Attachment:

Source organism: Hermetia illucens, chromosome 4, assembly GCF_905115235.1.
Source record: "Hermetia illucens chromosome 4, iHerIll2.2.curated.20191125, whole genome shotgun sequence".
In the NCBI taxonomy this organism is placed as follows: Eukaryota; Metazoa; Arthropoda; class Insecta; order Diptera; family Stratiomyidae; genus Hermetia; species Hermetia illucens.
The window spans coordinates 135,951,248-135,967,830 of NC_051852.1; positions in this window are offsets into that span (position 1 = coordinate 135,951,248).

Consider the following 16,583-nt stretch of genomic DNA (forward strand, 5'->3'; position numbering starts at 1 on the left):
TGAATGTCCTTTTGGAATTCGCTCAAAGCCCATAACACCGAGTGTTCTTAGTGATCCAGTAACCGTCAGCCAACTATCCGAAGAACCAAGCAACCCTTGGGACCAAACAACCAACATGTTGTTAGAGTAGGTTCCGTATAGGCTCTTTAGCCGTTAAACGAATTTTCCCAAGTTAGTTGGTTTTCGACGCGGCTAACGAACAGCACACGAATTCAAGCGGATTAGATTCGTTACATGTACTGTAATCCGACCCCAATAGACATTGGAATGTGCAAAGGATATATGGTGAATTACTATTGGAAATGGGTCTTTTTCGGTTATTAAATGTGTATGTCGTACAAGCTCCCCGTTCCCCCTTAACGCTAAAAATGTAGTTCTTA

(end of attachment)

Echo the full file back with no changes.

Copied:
Source organism: Hermetia illucens, chromosome 4, assembly GCF_905115235.1.
Source record: "Hermetia illucens chromosome 4, iHerIll2.2.curated.20191125, whole genome shotgun sequence".
In the NCBI taxonomy this organism is placed as follows: Eukaryota; Metazoa; Arthropoda; class Insecta; order Diptera; family Stratiomyidae; genus Hermetia; species Hermetia illucens.
The window spans coordinates 135,951,248-135,967,830 of NC_051852.1; positions in this window are offsets into that span (position 1 = coordinate 135,951,248).

Consider the following 16,583-nt stretch of genomic DNA (forward strand, 5'->3'; position numbering starts at 1 on the left):
TGAATGTCCTTTTGGAATTCGCTCAAAGCCCATAACACCGAGTGTTCTTAGTGATCCAGTAACCGTCAGCCAACTATCCGAAGAACCAAGCAACCCTTGGGACCAAACAACCAACATGTTGTTAGAGTAGGTTCCGTATAGGCTCTTTAGCCGTTAAACGAATTTTCCCAAGTTAGTTGGTTTTCGACGCGGCTAACGAACAGCACACGAATTCAAGCGGATTAGATTCGTTACATGTACTGTAATCCGACCCCAATAGACATTGGAATGTGCAAAGGATATATGGTGAATTACTATTGGAAATGGGTCTTTTTCGGTTATTAAATGTGTATGTCGTACAAGCTCCCCGTTCCCCCTTAACGCTAAAAATGTAGTTCTTA